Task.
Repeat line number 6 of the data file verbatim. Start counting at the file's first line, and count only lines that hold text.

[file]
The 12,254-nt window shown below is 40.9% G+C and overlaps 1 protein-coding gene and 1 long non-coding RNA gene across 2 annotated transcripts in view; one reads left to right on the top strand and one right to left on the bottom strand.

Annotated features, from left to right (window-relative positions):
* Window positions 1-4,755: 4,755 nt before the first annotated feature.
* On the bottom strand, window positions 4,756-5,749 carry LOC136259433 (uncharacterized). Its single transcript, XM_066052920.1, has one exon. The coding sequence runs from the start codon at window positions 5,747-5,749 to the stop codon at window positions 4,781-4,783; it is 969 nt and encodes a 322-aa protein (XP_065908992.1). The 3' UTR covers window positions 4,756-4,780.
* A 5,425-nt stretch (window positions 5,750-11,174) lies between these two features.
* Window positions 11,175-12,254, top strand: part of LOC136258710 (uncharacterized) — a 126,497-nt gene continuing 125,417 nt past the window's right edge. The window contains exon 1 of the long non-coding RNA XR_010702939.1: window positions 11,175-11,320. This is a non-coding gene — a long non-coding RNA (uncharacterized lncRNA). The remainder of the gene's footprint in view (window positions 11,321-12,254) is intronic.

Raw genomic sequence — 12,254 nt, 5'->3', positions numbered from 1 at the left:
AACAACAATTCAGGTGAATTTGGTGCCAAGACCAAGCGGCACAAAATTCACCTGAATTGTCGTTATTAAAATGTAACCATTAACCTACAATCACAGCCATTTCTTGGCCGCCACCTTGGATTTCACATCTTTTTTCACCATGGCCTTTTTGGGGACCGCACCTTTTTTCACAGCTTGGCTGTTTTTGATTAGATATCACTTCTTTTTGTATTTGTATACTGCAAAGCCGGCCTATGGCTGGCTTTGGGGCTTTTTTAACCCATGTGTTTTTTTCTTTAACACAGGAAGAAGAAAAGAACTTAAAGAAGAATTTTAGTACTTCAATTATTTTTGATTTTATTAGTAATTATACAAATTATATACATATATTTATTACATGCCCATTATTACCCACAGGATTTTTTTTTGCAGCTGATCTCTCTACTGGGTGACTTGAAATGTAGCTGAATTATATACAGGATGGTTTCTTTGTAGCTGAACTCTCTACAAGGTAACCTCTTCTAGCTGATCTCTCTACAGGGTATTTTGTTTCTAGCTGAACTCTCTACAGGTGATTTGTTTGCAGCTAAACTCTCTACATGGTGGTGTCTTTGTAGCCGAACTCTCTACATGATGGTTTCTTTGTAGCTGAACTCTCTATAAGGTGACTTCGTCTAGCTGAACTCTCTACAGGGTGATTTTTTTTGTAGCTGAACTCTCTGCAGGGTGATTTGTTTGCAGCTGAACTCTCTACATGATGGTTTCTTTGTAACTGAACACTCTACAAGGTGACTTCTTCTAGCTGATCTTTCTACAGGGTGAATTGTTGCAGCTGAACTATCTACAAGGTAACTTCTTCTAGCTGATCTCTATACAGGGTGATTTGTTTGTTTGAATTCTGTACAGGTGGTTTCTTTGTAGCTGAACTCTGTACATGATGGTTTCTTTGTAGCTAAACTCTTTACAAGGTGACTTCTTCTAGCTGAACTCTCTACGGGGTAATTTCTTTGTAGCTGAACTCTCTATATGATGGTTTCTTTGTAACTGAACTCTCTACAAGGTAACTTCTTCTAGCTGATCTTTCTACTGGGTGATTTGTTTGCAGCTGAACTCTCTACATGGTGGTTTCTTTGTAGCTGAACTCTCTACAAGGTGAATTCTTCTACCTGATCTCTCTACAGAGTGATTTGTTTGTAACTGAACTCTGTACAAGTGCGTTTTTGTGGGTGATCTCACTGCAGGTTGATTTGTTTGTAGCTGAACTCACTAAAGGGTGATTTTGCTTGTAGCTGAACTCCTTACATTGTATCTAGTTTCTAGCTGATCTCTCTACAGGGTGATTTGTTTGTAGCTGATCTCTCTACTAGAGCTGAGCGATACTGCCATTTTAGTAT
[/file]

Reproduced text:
* Window positions 11,175-12,254, top strand: part of LOC136258710 (uncharacterized) — a 126,497-nt gene continuing 125,417 nt past the window's right edge. The window contains exon 1 of the long non-coding RNA XR_010702939.1: window positions 11,175-11,320. This is a non-coding gene — a long non-coding RNA (uncharacterized lncRNA). The remainder of the gene's footprint in view (window positions 11,321-12,254) is intronic.